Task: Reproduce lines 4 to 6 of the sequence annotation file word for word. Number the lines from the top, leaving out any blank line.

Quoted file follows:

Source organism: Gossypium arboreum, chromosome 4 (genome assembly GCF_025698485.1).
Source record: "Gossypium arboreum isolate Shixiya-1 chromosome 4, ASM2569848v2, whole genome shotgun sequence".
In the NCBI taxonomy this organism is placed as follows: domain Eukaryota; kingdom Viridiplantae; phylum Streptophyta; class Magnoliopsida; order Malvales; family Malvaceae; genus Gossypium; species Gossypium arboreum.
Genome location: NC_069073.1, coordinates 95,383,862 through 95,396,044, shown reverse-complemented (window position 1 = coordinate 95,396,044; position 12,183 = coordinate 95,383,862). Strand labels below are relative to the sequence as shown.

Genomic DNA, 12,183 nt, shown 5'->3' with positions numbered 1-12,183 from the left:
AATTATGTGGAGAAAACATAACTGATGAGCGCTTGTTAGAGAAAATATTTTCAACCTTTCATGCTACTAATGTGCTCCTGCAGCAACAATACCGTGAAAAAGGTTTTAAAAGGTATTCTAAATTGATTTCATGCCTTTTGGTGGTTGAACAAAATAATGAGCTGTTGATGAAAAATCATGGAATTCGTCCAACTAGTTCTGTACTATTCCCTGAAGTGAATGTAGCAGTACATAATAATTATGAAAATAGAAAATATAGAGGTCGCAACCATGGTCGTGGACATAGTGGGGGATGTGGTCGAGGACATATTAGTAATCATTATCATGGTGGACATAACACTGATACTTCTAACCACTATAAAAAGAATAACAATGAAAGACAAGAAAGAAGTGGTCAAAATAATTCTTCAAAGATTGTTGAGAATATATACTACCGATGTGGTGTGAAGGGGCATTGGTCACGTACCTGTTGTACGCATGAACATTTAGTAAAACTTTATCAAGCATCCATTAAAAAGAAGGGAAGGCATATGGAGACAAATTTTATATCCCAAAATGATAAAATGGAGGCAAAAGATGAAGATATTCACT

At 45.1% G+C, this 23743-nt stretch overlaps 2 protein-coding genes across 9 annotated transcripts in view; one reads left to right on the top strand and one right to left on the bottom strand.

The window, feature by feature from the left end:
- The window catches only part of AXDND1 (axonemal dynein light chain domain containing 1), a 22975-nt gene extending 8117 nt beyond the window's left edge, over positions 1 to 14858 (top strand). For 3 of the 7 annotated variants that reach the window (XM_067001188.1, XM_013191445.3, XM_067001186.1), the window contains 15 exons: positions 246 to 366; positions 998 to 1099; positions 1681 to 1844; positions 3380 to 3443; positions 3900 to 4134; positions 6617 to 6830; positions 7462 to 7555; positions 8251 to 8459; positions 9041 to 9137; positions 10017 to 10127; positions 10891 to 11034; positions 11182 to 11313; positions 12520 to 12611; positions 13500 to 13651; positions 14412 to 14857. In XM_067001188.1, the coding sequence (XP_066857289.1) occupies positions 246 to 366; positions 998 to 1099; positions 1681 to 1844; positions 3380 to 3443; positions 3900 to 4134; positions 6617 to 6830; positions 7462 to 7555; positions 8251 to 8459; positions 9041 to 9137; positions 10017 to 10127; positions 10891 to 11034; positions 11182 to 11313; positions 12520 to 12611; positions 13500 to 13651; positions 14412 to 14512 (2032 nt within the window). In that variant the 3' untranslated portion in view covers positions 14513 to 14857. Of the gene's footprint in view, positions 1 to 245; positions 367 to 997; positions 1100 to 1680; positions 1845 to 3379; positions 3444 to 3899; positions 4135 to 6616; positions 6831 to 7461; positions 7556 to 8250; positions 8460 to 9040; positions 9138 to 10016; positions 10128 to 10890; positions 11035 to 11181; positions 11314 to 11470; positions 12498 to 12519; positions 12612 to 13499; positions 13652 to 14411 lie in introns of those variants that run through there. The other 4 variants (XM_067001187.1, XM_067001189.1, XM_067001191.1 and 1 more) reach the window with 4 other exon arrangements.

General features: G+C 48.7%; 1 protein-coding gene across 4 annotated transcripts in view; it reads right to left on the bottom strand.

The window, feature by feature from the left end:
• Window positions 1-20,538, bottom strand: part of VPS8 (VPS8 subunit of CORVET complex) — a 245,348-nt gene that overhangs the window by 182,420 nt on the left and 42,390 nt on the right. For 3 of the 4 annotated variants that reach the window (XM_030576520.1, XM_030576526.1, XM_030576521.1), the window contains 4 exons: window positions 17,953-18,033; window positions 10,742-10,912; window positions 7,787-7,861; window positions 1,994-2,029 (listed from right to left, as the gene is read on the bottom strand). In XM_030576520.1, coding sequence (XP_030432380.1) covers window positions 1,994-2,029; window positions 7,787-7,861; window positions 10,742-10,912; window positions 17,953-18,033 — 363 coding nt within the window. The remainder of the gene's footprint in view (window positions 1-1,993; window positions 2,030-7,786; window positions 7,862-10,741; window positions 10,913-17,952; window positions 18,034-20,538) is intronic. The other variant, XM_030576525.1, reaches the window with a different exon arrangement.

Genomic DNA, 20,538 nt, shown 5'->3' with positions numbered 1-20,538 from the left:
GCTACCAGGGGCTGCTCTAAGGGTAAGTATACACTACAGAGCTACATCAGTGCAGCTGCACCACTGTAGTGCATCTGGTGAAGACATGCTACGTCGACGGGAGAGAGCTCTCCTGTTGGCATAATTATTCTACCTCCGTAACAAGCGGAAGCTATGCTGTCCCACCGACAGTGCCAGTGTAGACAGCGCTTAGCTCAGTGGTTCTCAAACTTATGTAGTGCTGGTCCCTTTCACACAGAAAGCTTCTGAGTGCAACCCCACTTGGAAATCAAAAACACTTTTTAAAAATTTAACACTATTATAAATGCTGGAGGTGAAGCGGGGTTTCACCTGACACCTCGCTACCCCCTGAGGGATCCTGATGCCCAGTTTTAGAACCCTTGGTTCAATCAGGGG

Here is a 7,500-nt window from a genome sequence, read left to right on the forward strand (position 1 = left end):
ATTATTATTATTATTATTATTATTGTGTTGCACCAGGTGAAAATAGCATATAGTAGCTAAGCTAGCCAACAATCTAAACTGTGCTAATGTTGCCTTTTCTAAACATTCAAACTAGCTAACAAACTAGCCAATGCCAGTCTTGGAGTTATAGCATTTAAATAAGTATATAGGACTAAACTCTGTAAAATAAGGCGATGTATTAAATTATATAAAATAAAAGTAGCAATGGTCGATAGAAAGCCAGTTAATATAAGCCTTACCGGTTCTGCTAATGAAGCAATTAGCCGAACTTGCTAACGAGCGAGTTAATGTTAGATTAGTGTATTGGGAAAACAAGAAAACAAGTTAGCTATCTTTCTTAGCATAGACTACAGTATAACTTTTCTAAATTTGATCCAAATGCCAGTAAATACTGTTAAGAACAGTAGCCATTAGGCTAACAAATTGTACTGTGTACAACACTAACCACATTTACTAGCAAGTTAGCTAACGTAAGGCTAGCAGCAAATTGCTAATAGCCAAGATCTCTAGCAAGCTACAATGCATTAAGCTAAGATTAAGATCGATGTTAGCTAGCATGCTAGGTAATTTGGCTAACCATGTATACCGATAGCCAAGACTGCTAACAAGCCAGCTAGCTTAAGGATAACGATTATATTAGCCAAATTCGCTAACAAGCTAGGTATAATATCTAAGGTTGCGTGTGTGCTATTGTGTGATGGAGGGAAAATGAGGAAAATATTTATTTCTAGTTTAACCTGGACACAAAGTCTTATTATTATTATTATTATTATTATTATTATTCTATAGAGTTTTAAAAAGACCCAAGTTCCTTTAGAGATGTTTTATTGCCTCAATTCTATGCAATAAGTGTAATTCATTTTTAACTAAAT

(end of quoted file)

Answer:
Genome location: NC_069073.1, coordinates 95,383,862 through 95,396,044, shown reverse-complemented (window position 1 = coordinate 95,396,044; position 12,183 = coordinate 95,383,862). Strand labels below are relative to the sequence as shown.

Genomic DNA, 12,183 nt, shown 5'->3' with positions numbered 1-12,183 from the left:
AATTATGTGGAGAAAACATAACTGATGAGCGCTTGTTAGAGAAAATATTTTCAACCTTTCATGCTACTAATGTGCTCCTGCAGCAACAATACCGTGAAAAAGGTTTTAAAAGGTATTCTAAATTGATTTCATGCCTTTTGGTGGTTGAACAAAATAATGAGCTGTTGATGAAAAATCATGGAATTCGTCCAACTAGTTCTGTACTATTCCCTGAAGTGAATGTAGCAGTACATAATAATTATGAAAATAGAAAATATAGAGGTCGCAACCATGGTCGTGGACATAGTGGGGGATGTGGTCGAGGACATATTAGTAATCATTATCATGGTGGACATAACACTGATACTTCTAACCACTATAAAAAGAATAACAATGAAAGACAAGAAAGAAGTGGTCAAAATAATTCTTCAAAGATTGTTGAGAATATATACTACCGATGTGGTGTGAAGGGGCATTGGTCACGTACCTGTTGTACGCATGAACATTTAGTAAAACTTTATCAAGCATCCATTAAAAAGAAGGGAAGGCATATGGAGACAAATTTTATATCCCAAAATGATAAAATGGAGGCAAAAGATGAAGATATTCACT